History of Journalism in the Philippines

History of Journalism in the Philippines

The Sunday Times


The Manila Times


The Manila Times


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The Manila Times is the longest living broad sheet name in the newspaper industry. Below are the red-letter dates in Manila Times' decades of existence:

  • October 10, 1898, a bulletin entitled Manila Times came out prior to the real paper founded by Thomas Gowan. It was the first bulletin that carried press cable in English that was received in the Philippines.
  • October 11, 1898, the Gowan-published paper came out with a sheet of two leaves and four pages measuring 12 by 8 inches. The publication carried the motto: "Pioneer American daily in the Far East" and further indicated: "Published everyday since 1898". At one point the paper launched two issues, a noon and afternoon, but unfortunately it was burned down in 1928.
  • 1899, George Sellner joined the Manila Times' staff as business manager and later bought the paper from Gowan.
  • 1902, Sellner sold the paper to a group of American businessmen but reacquired it in 1905.
  • 1907, Sellner sold the second time to Thomas C. Kinney, who then incorporated the Times' Company.
  • 1917, Quezon bought the paper but kept it only for 4 years then sold it to George H. Fairchild in 1921.
  • 1920, Hartendorp was editor of the paper and during this time he encouraged Filipino writers in English by publishing their works.
  • 1926, Fairchild sold Times to Jacob Rosenthal.
  • 1927, Don Alejandro Roces, Sr. acquired the Manila Times to operate with the Tribune, which was established on April 1925.
  • 1929, L.H. Thibault bought Times for the TVT (Taliba - La Vanguardia - Tribune) chain of papers.
  • February 15, 1930, Thibault announced discontinue of the publication of Manila Times on March 15, 1930. After 32 years of uninterrupted existence, Times closed for the first epoch.
  • 1945, TVT was discarded to reincarnate Manila Times Publishing Company Incorporated after 15 years of closure.
  • May 27, 1945, the first reincarnated issue of Manila Times came out as a weekly tabloid carrying the name, The Sunday Times. Its launch was along with the rebirth of Graphic magazine and Sunday Tribune, which featured Filipino stories in English.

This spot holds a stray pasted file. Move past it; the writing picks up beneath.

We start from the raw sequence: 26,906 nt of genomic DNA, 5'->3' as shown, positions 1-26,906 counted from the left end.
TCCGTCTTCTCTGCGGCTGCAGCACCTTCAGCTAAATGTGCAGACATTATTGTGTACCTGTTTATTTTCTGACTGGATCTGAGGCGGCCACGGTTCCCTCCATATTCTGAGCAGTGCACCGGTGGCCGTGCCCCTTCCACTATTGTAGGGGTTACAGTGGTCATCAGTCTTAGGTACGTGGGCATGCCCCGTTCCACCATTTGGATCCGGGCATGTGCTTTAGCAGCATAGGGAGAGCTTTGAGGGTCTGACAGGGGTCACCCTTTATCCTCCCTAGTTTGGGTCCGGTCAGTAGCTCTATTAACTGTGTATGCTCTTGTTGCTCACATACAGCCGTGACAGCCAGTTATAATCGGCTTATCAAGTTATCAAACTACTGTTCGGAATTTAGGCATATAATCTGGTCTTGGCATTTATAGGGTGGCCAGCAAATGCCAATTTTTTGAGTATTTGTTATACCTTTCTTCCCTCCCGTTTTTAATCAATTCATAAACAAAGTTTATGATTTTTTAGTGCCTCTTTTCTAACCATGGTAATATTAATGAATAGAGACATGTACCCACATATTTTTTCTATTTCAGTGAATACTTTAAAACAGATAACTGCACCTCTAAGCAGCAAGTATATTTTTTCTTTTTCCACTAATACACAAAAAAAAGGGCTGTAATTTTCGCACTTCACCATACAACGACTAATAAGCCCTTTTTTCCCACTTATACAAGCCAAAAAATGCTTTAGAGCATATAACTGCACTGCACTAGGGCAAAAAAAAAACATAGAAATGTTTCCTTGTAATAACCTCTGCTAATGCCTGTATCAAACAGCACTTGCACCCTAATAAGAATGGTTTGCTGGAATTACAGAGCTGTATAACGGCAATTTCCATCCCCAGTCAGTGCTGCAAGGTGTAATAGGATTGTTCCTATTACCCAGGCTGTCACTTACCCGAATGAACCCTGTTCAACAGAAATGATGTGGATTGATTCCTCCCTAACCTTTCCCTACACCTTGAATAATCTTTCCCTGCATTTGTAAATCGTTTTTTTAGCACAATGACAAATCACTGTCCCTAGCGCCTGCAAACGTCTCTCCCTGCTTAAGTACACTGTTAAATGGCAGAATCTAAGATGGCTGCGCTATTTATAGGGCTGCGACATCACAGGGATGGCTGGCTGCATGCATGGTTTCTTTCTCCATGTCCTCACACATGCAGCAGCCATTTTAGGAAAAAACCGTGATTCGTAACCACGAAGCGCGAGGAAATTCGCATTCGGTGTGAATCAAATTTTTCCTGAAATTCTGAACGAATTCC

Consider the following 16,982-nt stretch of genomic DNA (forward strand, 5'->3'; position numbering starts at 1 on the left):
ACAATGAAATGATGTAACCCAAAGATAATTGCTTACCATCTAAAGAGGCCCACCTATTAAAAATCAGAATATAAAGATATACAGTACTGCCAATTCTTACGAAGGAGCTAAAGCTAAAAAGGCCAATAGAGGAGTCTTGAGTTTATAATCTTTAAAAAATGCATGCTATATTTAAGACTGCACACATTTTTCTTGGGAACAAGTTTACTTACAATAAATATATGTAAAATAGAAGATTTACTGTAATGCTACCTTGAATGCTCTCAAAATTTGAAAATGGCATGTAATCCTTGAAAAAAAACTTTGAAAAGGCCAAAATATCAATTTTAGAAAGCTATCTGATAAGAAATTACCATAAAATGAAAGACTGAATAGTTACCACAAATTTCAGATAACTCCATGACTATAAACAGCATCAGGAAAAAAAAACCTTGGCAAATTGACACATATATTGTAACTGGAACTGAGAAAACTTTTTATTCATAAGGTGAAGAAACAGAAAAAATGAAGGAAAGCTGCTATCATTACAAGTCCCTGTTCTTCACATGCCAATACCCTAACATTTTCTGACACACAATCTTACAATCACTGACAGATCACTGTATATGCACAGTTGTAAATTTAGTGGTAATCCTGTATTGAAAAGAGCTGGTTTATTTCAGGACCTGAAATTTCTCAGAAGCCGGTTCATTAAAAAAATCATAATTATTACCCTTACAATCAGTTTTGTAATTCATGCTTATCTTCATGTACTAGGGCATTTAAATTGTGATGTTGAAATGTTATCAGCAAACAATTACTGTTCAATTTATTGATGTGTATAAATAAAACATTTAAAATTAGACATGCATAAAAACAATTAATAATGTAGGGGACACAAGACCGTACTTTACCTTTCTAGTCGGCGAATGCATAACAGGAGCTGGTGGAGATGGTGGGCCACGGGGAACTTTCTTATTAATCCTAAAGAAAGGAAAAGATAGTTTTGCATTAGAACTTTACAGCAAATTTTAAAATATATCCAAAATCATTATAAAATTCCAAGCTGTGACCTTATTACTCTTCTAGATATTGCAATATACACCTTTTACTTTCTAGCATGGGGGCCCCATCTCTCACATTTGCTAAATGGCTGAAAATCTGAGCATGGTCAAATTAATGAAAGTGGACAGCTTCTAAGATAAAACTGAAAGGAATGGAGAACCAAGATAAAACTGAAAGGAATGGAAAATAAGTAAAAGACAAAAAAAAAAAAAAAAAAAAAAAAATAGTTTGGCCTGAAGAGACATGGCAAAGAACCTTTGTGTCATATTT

• September 5, 1945, the first daily issue of The Manila Times hit the newsstands. Ramon resigned upon acquisition of the Times to concentrate on his comics publication. His brother Joaquin "Chino" Roces became the publisher. Also two other family members were involved in the publication, these are couple Benito Prieto, who was chairman of the board and Antonia Roces Prieto, who was director of the paper.
  • September 21, 1972, the paper once again closed due to the declaration of Martial Law. Sometime after, the great publisher Joaquin "Chino" Roces was jailed for being an activist of press freedom.
  • January 1986, Ramon again revived Manila Times.
  • February 5, 1986, post Martial Law Manila Times was launched with Joaquin "Titong" Roces as editor. After some time when Titong became ambassador to Taiwan, his brother Alejandro "Anding" took over his position.
  • April 30, 1988, Chino Roces left Manila Chronicle to rejoin Manila Times. However, five months later Chino passed away and it was then sold to the Gokongweis.
  • October 25, 1999, was a reacquisition for the Roceses. Progeny, Atty. Katrina Legarda became publisher and editor-in-chief of the "New Manila Times". Nevertheless, the paper was short lived and later on bought by a so-called Estrada crony, Mark Jimenez, who up to present still run the paper.
  • Sunday Times was the reincarnated issue of the ManilaTimes, which came out May 27, 1945. The paper was a weekly in a tabloid format.